In lecture, however, the truths are presented explicitly and wrestled with – knowledge is like a commodity presented for sale. The existential possibilities are diminished.
Pamphilus breaks dialogue writing into two different possibilities – the dialogue can create a “Pedagogue and Pupil” climate – a conversation which is more laid back and varied in its topics (much more like normal conversation). The weakness of the former is that it creates a very off-putting intellectual atmosphere – unless one is severely humble being treated like a pupil is quite obnoxious. The weakness of casual conversation is that it seems to waste time since it involves so much extraneous detail. Both of these dialogue possibilities provide good argument for the supremacy of didactic style, according to Pamphilus.
Dialogue should rather be used for topics that are accepted as true so that more light can be shed on their nature, and the overlooked possibilities can be explored.
Any point of doctrine, which is so obvious that it scarcely admits of dispute, but at the same time so important that it cannot be too often inculcated, seems to require some such method of handling it; where the novelty of the manner may compensate the triteness of the subject; where the vivacity of conversation may enforce the precept; and where the variety of lights, presented by various personages and characters, may appear neither tedious nor redundant.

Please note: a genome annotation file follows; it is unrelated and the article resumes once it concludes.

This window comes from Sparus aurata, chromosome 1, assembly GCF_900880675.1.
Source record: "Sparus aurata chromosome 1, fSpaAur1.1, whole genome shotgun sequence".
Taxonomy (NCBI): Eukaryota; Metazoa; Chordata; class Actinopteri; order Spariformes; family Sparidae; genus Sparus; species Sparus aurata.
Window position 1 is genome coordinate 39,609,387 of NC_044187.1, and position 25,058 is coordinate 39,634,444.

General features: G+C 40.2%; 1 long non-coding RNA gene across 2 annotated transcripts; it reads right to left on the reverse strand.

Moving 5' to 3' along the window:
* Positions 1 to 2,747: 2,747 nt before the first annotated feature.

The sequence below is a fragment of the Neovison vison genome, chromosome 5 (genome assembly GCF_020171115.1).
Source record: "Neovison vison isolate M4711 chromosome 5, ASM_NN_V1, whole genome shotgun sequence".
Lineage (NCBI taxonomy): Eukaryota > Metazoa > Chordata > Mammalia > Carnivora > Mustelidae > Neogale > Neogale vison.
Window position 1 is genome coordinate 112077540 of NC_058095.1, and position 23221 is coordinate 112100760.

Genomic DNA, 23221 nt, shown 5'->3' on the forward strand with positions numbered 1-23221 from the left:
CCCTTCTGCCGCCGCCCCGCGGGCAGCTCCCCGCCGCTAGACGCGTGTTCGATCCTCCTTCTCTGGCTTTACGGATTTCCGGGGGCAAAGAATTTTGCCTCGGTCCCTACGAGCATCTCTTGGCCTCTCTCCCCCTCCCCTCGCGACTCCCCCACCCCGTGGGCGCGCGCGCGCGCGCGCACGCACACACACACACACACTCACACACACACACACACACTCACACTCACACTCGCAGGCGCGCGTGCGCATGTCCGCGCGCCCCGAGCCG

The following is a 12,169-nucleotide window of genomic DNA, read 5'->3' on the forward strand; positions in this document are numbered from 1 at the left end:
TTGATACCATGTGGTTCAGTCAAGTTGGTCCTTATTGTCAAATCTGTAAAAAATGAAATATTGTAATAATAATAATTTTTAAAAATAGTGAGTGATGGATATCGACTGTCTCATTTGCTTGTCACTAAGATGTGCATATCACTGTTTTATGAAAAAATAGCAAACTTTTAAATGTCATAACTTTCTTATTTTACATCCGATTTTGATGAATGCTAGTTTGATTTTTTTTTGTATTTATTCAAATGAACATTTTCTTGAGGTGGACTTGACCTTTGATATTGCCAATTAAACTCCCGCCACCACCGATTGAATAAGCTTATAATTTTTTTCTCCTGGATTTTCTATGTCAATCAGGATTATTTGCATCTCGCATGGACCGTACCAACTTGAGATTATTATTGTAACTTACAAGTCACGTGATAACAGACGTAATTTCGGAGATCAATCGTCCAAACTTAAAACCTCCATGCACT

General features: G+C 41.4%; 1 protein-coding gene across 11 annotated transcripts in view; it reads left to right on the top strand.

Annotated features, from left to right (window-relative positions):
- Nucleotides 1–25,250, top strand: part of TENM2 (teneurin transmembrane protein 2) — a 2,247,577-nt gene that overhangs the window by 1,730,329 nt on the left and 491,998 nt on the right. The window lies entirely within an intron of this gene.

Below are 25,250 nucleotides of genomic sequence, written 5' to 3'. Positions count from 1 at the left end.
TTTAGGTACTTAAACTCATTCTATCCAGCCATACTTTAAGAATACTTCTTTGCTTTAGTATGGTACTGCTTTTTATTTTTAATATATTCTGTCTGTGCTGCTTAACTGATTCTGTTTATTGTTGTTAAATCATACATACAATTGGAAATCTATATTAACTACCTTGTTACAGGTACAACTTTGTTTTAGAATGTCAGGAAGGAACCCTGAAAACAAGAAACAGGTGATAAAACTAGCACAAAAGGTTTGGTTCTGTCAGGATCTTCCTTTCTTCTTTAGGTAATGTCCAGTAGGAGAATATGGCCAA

I suppose the understood distinction made between lecture and dialogue is that the former is more suited for discovery and the latter more suited for analysis (in this case of that which has already been put forth as discovered). Many of Plato’s and Cicero’s dialogues are concerned with discussing established positions and definitions. Pamphilus goes on, however to say that the best place for dialogue is where the subject is of an obscure and uncertain nature. This is the most natural starting point for a dialogue. There is no clear authority concerning the matter and therefore the many are able to participate in the search.
When the subject is obscure and uncertain, the reader can read with a certain amount of amusement at the attempts of the various interlocutors to grasp at the ungraspable. If no enlightenment is attained from the reading of the dialogue, there is at least attainable some enjoyment from the presence of “the two greatest and purest pleasures of human life, study and society.”